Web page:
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Microsoft launches Bing search engine ‘infused with AI’


REDMOND, Wash. — Microsoft announced it would “reimagine” its Bing search engine with artificial intelligence at an event on its headquarters campus Tuesday, a sign the company is determined to bring AI to the masses.

The new version of the search engine is designed to allow users to type queries in conversational language and receive both traditional search results as well as answers to questions simultaneously. The new Bing version will use a new “generation” of an artificial intelligence model debuted by OpenAI, the company that released chat bot ChatGPT.

The underlying technology that powers the new Bing will be more powerful than the core of ChatGPT, Microsoft executive Yusuf Mehdi said. Bing will have a “search” function and a “chat” function built into its homepage.

Microsoft’s move is sure to intensify the artificial intelligence arms race between the tech giants, which was reignited by the recent arrival of ChatGPT. That AI system can answer questions and generate human-like text, such as marketing copy or student essays, and became an instant hit with people outside the tech industry.

Big Tech was moving cautiously on AI. Then came ChatGPT.

Google on Monday announced that it would release a chatbot named Bard, powered by its language model LaMDA, to the public in the coming weeks. The search giant also has an AI announcement planned Wednesday.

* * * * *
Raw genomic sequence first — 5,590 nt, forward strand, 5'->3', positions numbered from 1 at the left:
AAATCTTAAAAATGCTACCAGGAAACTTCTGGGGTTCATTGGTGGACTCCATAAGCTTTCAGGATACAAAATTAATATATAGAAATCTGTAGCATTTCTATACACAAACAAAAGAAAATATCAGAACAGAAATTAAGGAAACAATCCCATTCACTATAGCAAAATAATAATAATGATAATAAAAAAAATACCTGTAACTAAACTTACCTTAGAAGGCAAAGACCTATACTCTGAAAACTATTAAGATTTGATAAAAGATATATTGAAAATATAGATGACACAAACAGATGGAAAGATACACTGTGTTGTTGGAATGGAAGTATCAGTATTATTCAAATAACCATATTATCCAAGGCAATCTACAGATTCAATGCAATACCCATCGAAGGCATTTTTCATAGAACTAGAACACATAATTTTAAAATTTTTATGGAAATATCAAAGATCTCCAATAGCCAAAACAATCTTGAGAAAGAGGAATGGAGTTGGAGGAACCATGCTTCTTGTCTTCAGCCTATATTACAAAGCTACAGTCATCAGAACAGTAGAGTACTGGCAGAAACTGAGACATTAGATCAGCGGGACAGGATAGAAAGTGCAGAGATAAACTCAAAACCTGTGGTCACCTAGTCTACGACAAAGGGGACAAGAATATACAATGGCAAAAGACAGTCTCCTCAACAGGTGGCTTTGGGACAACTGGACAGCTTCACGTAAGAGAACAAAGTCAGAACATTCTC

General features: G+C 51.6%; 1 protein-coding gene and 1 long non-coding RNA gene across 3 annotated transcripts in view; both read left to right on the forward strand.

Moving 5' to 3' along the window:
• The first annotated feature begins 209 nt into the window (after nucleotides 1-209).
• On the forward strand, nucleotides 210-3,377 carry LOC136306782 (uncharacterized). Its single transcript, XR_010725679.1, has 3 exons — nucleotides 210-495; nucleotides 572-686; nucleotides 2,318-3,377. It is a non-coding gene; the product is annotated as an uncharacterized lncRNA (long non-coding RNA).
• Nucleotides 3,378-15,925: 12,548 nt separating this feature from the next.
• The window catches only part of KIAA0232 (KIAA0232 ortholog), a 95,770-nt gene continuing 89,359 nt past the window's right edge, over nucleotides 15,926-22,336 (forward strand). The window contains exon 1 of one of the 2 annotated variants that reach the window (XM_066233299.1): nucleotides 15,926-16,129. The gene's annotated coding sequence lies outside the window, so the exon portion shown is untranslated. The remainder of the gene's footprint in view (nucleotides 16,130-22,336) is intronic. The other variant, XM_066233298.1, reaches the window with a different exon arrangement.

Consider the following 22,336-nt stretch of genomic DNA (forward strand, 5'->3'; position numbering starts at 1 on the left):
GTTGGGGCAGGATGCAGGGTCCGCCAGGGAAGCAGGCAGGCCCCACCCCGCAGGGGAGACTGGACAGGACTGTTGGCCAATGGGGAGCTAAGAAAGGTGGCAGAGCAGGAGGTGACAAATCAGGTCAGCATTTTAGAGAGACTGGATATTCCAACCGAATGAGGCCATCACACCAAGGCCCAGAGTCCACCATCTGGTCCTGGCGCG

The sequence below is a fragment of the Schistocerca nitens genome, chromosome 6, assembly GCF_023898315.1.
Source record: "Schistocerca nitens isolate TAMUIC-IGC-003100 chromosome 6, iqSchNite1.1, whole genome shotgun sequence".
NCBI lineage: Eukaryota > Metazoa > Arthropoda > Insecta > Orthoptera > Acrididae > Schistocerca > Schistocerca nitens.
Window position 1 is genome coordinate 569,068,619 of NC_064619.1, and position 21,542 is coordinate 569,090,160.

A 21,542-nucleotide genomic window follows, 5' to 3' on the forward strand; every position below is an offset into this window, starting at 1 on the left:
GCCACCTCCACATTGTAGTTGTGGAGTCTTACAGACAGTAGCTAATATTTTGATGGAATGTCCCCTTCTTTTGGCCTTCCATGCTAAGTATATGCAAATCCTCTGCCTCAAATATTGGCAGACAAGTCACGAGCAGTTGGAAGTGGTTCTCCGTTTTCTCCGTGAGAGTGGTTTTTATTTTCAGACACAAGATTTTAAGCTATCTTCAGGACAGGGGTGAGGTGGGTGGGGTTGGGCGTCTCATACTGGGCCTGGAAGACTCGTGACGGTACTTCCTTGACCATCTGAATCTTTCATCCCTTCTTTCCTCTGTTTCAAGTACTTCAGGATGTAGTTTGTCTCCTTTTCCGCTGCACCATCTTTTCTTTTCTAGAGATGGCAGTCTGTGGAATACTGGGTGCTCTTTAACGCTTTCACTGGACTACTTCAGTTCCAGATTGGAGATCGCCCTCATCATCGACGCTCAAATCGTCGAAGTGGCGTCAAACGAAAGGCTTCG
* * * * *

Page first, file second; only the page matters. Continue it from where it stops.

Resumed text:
It’s a splashy move for Microsoft, which has for years remained a stalwart of business software and cloud computing, but hasn’t dominated in consumer-facing products such as social media. The company made a major investment in ChatGPT’s developer last month.

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Microsoft will also incorporate the chat function into its browser, Edge, so it can be used to pull information and answer questions while users browse different webpages.

ChatGPT burst into public consciousness at the end of November and has already dazzled millions. Early adopters have used the text tool to write school essays and professional emails, to explain physics, and to spin up movie scripts, typing in random prompts to test the limits of its abilities.

The AI system is able to interpret a user’s question and generate human-like responses — language capabilities it developed by ingesting vast amounts of text scraped from the internet and finding patterns between words. The system’s developers, the San Francisco-based research lab OpenAI, built the chatbot by fine-tuning one of its older models, called GPT-3.5. Using feedback from human contractors, OpenAI finessed ChatGPT so that responses were more accurate, less offensive, and sounded more natural. Still, users found that ChatGPT sometimes confidently delivers inaccurate answers, spouts nonsense, repeats harmful racial bias, and can be manipulated to violate its own safety rules.

Both ChatGPT and GPT-3.5 are known as large language models, so-called for the massive amount of data they require. These models are part of a new wave of AI, including text-to-image generators DALL-E 2, which allow users to interact with the system using conversational English—no technical skills necessary. All have raised similar safety issues around misinformation and racial and gender bias.

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James Thomas
James Thomas
Hello, I am James Thomas blogger and content creator who specializes in personal finance and investing at Business Advise. I have been writing for over 5 years and have built a large following of readers who value practical advice and actionable tips. I'm committed to helping people take control of their financial futures and achieve their goals.

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